Example: Compared to the full coal phase-out scenario, which has lower total energy sector emissions (104 vs. 108 Mt), the CO2 intensity of electricity purchases from electrolysers decreases by 6 per cent to 0.065 t CO2/MWh in the scenario with 75 per cent RE share and only accelerated lignite phase-out.
Figure 4: emission reduction effects of further RE expansion at high RE market shares with and without extensive market ramp-up of electricity storage (source: Energy Brainpool).
With our latest modelling, we show options for a path to a climate-compatible energy system. Feel free to contact us if you have further questions or want to analyse detailed issues. We hope our analysis helps to decide on an effective policy to reach the new climate targets by 2030.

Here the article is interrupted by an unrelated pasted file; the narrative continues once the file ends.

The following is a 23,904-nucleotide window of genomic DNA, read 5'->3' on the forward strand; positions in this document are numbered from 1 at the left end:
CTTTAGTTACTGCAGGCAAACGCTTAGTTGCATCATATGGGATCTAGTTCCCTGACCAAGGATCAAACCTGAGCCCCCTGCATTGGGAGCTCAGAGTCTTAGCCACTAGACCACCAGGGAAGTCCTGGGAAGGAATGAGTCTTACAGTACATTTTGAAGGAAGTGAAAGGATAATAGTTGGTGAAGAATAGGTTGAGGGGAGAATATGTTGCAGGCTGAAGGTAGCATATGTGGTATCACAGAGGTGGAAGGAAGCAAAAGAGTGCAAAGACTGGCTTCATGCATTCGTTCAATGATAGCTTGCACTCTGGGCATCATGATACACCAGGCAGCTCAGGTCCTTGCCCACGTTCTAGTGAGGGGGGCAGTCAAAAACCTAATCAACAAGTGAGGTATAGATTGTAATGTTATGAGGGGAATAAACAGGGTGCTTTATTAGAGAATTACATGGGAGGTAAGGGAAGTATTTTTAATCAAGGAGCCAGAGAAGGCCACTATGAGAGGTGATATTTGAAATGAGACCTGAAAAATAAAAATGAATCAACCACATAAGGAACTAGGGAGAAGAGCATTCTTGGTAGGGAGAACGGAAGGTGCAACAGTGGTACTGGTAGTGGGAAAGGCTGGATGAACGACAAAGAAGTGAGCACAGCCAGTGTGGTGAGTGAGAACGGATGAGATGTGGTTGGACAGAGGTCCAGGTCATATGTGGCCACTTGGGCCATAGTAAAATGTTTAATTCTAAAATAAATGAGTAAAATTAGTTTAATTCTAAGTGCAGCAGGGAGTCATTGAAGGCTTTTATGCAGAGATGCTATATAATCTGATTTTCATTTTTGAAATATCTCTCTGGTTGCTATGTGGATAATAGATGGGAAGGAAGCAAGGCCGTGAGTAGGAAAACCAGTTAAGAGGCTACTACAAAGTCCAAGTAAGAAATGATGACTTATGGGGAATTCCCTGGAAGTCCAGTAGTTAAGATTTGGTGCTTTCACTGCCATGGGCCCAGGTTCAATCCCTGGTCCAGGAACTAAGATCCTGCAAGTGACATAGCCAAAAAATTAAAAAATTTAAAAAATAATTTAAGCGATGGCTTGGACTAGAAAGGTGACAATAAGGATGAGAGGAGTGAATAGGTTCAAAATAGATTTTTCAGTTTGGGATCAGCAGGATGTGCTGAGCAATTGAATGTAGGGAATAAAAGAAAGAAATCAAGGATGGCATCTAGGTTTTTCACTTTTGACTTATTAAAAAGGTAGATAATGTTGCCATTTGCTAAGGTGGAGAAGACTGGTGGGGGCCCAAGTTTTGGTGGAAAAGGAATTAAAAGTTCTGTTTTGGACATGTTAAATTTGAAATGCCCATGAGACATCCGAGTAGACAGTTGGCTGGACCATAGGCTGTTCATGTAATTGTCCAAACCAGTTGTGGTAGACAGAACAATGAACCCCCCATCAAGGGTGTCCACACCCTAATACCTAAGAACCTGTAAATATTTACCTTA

This article first appeared on Energy BrainBlog, co-authored with Michael Claußne, Expert at Energy Brainpool GmbH. Energy Voices is a democratic space presenting the thoughts and opinions of leading Energy & Sustainability writers, their opinions do not necessarily represent those of illuminem.
About the author
Simon Göß is the Co-CEO of Carboneer, a carbon strategy advisory, and an Energy Transition Consultant at Deutsche Gesellschaft für Internationale Zusammenarbeit (GIZ). He is also a certified trader and trainer at the European Energy Exchange.